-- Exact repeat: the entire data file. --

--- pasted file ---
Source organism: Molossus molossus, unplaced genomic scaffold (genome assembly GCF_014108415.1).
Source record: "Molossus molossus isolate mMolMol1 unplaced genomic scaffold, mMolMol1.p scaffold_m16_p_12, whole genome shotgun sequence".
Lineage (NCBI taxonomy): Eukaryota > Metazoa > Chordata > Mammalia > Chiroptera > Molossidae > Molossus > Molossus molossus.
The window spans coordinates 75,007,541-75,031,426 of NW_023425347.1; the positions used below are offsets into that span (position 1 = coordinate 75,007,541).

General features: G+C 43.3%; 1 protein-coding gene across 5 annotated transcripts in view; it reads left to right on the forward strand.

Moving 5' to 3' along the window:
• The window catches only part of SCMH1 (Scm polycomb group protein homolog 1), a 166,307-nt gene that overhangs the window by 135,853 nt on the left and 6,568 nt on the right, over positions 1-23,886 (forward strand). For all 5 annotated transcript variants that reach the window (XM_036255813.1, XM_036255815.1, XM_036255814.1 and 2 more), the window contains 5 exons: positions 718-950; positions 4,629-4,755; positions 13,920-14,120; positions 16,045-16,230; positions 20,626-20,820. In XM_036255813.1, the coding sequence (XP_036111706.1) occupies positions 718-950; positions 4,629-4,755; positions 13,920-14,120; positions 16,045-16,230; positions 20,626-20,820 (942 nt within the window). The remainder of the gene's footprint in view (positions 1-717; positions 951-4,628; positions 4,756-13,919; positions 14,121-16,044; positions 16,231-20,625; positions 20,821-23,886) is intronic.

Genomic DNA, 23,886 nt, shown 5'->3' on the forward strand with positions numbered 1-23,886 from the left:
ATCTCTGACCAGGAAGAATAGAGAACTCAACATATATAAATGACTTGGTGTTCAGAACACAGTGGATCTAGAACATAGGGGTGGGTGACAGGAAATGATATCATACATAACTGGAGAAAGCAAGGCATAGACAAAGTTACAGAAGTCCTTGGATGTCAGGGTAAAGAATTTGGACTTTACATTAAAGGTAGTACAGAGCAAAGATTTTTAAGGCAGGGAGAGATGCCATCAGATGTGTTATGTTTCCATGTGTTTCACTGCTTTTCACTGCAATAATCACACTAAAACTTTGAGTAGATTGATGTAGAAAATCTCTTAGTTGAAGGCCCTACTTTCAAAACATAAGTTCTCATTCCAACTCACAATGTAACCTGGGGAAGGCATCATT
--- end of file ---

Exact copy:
Source organism: Molossus molossus, unplaced genomic scaffold (genome assembly GCF_014108415.1).
Source record: "Molossus molossus isolate mMolMol1 unplaced genomic scaffold, mMolMol1.p scaffold_m16_p_12, whole genome shotgun sequence".
Lineage (NCBI taxonomy): Eukaryota > Metazoa > Chordata > Mammalia > Chiroptera > Molossidae > Molossus > Molossus molossus.
The window spans coordinates 75,007,541-75,031,426 of NW_023425347.1; the positions used below are offsets into that span (position 1 = coordinate 75,007,541).

General features: G+C 43.3%; 1 protein-coding gene across 5 annotated transcripts in view; it reads left to right on the forward strand.

Moving 5' to 3' along the window:
• The window catches only part of SCMH1 (Scm polycomb group protein homolog 1), a 166,307-nt gene that overhangs the window by 135,853 nt on the left and 6,568 nt on the right, over positions 1-23,886 (forward strand). For all 5 annotated transcript variants that reach the window (XM_036255813.1, XM_036255815.1, XM_036255814.1 and 2 more), the window contains 5 exons: positions 718-950; positions 4,629-4,755; positions 13,920-14,120; positions 16,045-16,230; positions 20,626-20,820. In XM_036255813.1, the coding sequence (XP_036111706.1) occupies positions 718-950; positions 4,629-4,755; positions 13,920-14,120; positions 16,045-16,230; positions 20,626-20,820 (942 nt within the window). The remainder of the gene's footprint in view (positions 1-717; positions 951-4,628; positions 4,756-13,919; positions 14,121-16,044; positions 16,231-20,625; positions 20,821-23,886) is intronic.

Genomic DNA, 23,886 nt, shown 5'->3' on the forward strand with positions numbered 1-23,886 from the left:
ATCTCTGACCAGGAAGAATAGAGAACTCAACATATATAAATGACTTGGTGTTCAGAACACAGTGGATCTAGAACATAGGGGTGGGTGACAGGAAATGATATCATACATAACTGGAGAAAGCAAGGCATAGACAAAGTTACAGAAGTCCTTGGATGTCAGGGTAAAGAATTTGGACTTTACATTAAAGGTAGTACAGAGCAAAGATTTTTAAGGCAGGGAGAGATGCCATCAGATGTGTTATGTTTCCATGTGTTTCACTGCTTTTCACTGCAATAATCACACTAAAACTTTGAGTAGATTGATGTAGAAAATCTCTTAGTTGAAGGCCCTACTTTCAAAACATAAGTTCTCATTCCAACTCACAATGTAACCTGGGGAAGGCATCATT